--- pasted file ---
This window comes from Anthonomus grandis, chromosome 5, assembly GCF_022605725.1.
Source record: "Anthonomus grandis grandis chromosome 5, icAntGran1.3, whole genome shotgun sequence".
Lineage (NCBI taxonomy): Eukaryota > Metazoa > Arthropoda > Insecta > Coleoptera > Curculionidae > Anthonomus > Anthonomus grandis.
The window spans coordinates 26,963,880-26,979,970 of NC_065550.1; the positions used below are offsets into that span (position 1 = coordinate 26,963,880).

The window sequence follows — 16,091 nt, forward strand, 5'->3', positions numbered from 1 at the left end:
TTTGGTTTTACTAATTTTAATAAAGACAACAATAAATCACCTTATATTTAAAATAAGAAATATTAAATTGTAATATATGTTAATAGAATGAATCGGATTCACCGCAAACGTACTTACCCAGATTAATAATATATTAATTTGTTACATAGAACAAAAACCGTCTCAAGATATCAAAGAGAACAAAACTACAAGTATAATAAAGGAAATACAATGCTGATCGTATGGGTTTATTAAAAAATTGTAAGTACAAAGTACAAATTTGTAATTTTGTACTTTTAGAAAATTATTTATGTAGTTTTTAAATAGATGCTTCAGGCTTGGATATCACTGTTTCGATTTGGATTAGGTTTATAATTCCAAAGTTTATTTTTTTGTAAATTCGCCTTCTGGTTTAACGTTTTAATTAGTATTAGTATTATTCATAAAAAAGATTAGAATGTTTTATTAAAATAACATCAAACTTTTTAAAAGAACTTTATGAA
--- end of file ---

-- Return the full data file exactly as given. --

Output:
This window comes from Anthonomus grandis, chromosome 5, assembly GCF_022605725.1.
Source record: "Anthonomus grandis grandis chromosome 5, icAntGran1.3, whole genome shotgun sequence".
Lineage (NCBI taxonomy): Eukaryota > Metazoa > Arthropoda > Insecta > Coleoptera > Curculionidae > Anthonomus > Anthonomus grandis.
The window spans coordinates 26,963,880-26,979,970 of NC_065550.1; the positions used below are offsets into that span (position 1 = coordinate 26,963,880).

The window sequence follows — 16,091 nt, forward strand, 5'->3', positions numbered from 1 at the left end:
TTTGGTTTTACTAATTTTAATAAAGACAACAATAAATCACCTTATATTTAAAATAAGAAATATTAAATTGTAATATATGTTAATAGAATGAATCGGATTCACCGCAAACGTACTTACCCAGATTAATAATATATTAATTTGTTACATAGAACAAAAACCGTCTCAAGATATCAAAGAGAACAAAACTACAAGTATAATAAAGGAAATACAATGCTGATCGTATGGGTTTATTAAAAAATTGTAAGTACAAAGTACAAATTTGTAATTTTGTACTTTTAGAAAATTATTTATGTAGTTTTTAAATAGATGCTTCAGGCTTGGATATCACTGTTTCGATTTGGATTAGGTTTATAATTCCAAAGTTTATTTTTTTGTAAATTCGCCTTCTGGTTTAACGTTTTAATTAGTATTAGTATTATTCATAAAAAAGATTAGAATGTTTTATTAAAATAACATCAAACTTTTTAAAAGAACTTTATGAA